As we’ve said many times, if the wind is too light to kite, do a forward launch.

But experienced launchers like the occasional challenge and this no exception. The details of the launch are covered in Chapter 15 although no mention was made of the motor assist technique. That wasn’t perfected at publish time. Without the motor assist technique, this is much, much easier to do on a clutched unit since the prop doesn’t spin and with an easy-to-inflate wing. After all, it takes x mph of airflow to get the wing to come up and, without wind, you’ve got to generate it all regardless of technique. This method simply reduces the airflow requirement a bit since you get to stay on the A’s all the way through the process.

At some point in the past I was told that doing a reverse launch in zero wind was impossible. Poppycock! I’d done it before. All I needed now was proof.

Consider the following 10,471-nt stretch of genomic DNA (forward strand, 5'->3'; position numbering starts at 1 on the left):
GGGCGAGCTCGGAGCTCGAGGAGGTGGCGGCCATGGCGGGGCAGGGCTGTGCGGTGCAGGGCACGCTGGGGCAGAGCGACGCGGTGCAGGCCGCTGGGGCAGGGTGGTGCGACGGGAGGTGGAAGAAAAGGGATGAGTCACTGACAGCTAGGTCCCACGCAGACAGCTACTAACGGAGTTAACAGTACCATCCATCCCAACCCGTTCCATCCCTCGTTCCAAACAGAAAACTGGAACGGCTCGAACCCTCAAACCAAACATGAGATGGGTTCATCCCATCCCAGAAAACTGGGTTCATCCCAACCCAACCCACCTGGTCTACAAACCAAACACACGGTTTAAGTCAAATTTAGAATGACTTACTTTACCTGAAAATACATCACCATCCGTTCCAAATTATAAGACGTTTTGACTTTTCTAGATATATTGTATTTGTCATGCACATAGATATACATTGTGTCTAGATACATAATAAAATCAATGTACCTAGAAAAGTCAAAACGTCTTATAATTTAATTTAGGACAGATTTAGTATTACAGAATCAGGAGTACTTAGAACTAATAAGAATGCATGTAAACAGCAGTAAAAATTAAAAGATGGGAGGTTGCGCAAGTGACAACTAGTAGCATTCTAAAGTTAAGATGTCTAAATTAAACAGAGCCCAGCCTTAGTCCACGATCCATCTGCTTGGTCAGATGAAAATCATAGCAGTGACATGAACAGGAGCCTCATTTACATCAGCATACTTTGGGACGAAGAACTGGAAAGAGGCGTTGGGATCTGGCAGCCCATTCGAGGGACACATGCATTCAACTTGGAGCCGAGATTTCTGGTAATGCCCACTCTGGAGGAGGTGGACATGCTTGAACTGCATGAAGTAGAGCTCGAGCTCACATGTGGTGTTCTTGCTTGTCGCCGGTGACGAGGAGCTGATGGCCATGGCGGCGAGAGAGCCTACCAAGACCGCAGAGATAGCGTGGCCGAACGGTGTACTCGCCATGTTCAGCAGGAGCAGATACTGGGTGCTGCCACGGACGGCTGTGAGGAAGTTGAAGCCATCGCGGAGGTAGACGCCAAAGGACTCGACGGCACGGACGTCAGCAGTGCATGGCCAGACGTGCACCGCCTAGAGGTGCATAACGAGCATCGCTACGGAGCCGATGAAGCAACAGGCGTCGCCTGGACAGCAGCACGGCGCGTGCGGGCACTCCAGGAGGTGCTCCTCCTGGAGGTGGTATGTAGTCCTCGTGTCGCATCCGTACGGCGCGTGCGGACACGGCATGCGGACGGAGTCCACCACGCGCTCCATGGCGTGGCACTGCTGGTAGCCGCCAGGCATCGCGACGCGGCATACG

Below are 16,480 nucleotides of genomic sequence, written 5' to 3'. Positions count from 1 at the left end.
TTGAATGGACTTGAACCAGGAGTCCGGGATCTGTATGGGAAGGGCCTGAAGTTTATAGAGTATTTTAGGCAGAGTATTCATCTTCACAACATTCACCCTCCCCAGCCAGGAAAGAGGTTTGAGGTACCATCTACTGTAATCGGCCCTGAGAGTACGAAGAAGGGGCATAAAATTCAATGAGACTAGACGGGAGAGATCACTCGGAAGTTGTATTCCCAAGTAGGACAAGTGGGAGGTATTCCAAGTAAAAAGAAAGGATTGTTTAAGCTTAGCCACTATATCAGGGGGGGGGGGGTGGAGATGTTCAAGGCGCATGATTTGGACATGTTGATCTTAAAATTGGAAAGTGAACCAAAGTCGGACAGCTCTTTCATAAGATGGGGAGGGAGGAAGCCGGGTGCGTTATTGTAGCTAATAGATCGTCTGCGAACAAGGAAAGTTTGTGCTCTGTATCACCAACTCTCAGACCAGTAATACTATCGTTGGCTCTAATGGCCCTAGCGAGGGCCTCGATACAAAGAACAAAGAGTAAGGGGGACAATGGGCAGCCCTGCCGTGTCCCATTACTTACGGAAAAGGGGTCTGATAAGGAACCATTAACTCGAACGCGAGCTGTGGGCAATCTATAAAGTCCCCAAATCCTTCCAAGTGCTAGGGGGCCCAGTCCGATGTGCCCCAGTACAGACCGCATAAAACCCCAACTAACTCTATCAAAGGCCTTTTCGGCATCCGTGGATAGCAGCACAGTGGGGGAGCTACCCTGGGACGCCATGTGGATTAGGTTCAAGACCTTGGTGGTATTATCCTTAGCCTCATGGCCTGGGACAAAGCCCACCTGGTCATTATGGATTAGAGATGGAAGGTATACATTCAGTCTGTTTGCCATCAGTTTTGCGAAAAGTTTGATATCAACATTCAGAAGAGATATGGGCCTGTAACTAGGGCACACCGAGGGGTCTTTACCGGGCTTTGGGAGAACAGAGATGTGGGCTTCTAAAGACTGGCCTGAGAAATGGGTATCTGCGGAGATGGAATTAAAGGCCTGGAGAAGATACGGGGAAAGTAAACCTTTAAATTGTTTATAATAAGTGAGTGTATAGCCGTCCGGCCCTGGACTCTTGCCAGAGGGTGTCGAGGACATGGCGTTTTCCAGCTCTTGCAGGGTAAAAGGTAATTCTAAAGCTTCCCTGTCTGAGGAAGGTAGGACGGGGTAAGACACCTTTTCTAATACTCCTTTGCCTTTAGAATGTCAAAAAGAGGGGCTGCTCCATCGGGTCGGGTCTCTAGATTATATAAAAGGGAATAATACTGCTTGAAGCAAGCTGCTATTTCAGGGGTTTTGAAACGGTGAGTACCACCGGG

The first time doing it for the camera was at Fly By Ranch with John Good recording. But, before I could launch, the slightest breeze came up. Even though though I made it and the 1/2 mph wind was directly accross, the camera angle didn’t make that clear. It was not proof positive.

Several months later another opportunaty arose. In Jim Jackson’s back yard there was no wind whatsoever. Wayne Mitchler and I set it up with smoke in a location where you could clearly see what the smoke was doing as I passed perpendicular the camera. Using Wayn’e easy-to-inflate Vitamin, it worked as advertised.

When we set it up there was absolutely nothing moving and the smoke was going straight up. Just before I strapped on the motor it leaned over. That was good and bad. It was oozing mostly across but was slightly tailwind. That would make the launch much harder but would also provide incontrovertible evidence. You’d be able to see the smoke as I went past  perpendicular to the camera.

Thankfully, the launch worked. Click on the video to see.

Tailwind Launch

Here’s video of the cross-armed method mentioned in Chapter 15 (advanced ground handling). It’s is a great way to handle light or no wind reverse inflations. As always it’s much better to do a forward launch in such conditions, but this technique can be handy if you’re hooked in and the wind changes.